Romulus My Father - Belonging

Notes: Romulus My Father
In Romulus My Father, the connection between Raimond and his father Romulus ensures that both of them can establish a sense of belonging. The strength of Raimond’s bond with his father, established during the son’s formative years, contributes to resilience in their relationship that works against the alienating effects of Romulus’s illness. The descriptive anecdote of Romulus’ ferocious outbursts: ‘Once he hit me, knocking me to the floor. I rose in a blind rage and went for him’ represents the complexity of their connection, layering their bond of affection with the emotions of anger and frustration. Despite the representation of these negative emotions, the line: ‘I loved him too deeply and knew that after what we had shared at Frogmore, no quarrel could estrange us’ suggests that the emotional bonds of the present are forged by common histories. The passionate intensity of Raimond’s declaration of affection is represented through the assertion: ‘no quarrel could estrange us.’ Here it is clear that despite the challenges posed by Romulus’s illness, the foundational histories that forged a strong familial sense of belonging through the connection of their relationship cannot be erased.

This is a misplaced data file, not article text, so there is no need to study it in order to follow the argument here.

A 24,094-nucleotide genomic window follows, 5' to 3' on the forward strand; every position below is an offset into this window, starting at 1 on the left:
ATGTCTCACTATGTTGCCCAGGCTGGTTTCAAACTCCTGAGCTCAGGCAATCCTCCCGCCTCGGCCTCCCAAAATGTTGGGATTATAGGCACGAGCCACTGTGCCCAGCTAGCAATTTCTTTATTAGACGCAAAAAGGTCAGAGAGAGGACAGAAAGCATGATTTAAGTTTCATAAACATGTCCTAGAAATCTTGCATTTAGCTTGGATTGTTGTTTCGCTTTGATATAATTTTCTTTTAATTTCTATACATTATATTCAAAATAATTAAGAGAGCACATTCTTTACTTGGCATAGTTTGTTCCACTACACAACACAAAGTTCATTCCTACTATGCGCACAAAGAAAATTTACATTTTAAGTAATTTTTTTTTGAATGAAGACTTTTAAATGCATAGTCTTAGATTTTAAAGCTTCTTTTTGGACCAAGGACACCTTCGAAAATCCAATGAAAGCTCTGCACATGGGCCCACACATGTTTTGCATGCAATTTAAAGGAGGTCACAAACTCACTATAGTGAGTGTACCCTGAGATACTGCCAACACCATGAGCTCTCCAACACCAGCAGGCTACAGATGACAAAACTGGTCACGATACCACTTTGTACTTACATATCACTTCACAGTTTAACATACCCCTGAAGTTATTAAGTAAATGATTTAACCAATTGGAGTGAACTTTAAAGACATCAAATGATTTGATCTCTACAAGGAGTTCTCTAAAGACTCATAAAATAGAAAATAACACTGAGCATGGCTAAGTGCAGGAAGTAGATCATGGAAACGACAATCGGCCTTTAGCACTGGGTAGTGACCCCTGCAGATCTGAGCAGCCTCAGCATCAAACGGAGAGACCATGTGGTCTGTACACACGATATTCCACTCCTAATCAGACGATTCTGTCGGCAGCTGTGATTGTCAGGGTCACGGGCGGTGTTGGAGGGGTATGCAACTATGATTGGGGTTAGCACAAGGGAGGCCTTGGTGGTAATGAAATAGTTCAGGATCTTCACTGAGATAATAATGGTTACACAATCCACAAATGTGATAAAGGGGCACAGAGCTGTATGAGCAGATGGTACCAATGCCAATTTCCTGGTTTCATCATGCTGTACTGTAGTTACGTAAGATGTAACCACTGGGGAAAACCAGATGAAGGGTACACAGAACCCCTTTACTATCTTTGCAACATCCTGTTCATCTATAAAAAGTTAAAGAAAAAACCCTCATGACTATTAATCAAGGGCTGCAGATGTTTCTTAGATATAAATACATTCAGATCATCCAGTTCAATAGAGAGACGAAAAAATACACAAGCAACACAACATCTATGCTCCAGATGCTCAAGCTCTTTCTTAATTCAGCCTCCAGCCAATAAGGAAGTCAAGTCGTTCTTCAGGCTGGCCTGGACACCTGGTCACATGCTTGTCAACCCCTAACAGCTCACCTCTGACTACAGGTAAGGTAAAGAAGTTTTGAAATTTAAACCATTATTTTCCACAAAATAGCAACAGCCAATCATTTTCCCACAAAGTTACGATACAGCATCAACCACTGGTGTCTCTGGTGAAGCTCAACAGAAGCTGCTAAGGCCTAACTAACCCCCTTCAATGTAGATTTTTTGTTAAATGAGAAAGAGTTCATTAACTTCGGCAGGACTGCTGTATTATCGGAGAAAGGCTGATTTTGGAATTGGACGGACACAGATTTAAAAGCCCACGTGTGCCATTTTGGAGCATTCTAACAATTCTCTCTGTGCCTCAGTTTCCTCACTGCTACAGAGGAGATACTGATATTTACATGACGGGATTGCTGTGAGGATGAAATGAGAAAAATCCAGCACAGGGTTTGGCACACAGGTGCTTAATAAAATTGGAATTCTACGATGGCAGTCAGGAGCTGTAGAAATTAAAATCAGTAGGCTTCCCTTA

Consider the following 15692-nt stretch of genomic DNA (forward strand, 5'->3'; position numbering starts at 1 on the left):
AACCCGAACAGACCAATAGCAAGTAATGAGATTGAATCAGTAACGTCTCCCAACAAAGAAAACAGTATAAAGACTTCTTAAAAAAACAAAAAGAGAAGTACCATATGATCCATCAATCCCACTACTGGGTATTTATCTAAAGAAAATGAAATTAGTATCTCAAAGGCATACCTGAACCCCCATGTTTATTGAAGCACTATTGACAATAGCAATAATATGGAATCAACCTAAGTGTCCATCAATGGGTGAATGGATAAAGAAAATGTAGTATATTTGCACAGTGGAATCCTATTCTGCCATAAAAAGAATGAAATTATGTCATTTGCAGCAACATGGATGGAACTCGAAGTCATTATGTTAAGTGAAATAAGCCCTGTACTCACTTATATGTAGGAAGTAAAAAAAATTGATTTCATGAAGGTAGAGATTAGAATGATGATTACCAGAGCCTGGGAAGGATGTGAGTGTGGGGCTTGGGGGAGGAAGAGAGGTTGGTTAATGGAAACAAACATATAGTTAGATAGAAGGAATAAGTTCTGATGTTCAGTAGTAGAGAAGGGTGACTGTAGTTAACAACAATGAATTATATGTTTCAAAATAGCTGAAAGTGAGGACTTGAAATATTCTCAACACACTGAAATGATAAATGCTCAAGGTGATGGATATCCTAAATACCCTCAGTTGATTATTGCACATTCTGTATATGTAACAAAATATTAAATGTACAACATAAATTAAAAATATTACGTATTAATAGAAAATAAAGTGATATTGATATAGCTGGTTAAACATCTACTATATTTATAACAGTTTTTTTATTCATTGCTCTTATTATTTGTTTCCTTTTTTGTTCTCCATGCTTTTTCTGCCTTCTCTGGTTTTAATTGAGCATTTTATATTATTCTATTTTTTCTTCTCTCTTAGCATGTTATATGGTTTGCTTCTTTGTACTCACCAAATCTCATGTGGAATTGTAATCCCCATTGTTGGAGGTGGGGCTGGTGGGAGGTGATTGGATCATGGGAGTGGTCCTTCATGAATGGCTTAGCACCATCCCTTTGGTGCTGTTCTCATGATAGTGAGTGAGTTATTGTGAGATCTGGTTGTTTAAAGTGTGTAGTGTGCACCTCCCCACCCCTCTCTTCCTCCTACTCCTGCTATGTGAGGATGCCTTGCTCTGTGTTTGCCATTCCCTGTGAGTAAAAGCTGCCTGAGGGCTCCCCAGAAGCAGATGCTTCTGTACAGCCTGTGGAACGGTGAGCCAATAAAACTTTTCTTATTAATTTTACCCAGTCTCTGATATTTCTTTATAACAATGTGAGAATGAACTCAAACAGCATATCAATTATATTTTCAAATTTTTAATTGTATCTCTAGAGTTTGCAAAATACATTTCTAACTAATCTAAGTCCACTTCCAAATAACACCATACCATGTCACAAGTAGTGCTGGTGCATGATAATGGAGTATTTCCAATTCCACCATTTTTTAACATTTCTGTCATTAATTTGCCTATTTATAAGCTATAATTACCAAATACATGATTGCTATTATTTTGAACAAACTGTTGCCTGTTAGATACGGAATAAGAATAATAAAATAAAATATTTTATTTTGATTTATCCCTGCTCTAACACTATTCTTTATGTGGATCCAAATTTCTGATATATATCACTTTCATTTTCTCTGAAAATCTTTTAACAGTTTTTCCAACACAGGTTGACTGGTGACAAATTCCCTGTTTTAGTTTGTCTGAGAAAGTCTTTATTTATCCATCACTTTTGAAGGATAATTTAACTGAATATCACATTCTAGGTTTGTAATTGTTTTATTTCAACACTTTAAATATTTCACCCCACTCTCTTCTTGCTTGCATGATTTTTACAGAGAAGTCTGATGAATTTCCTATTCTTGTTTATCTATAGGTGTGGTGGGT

The inability to belong is framed through disconnection, which is represented by the theme of mental illness in the book, which Raimond’s mother Christina suffers from. Mental illness is framed as an affliction that may disconnect individuals from communities to which that they might otherwise feel bound. Christina is represented as too dysfunctional to fulfill her desire to connect with her son and suffers because of her struggle and failure. After she had left Romulus for Mitru, she returned, with Raimond recalling ‘she tried harder than I ever remembered to care for me’, the selection of the word ‘harder’ reinforcing her desire for emotional connection. In Raimond’s recount of this contact with his mother, the ‘burnt meat’ she cooked becomes a...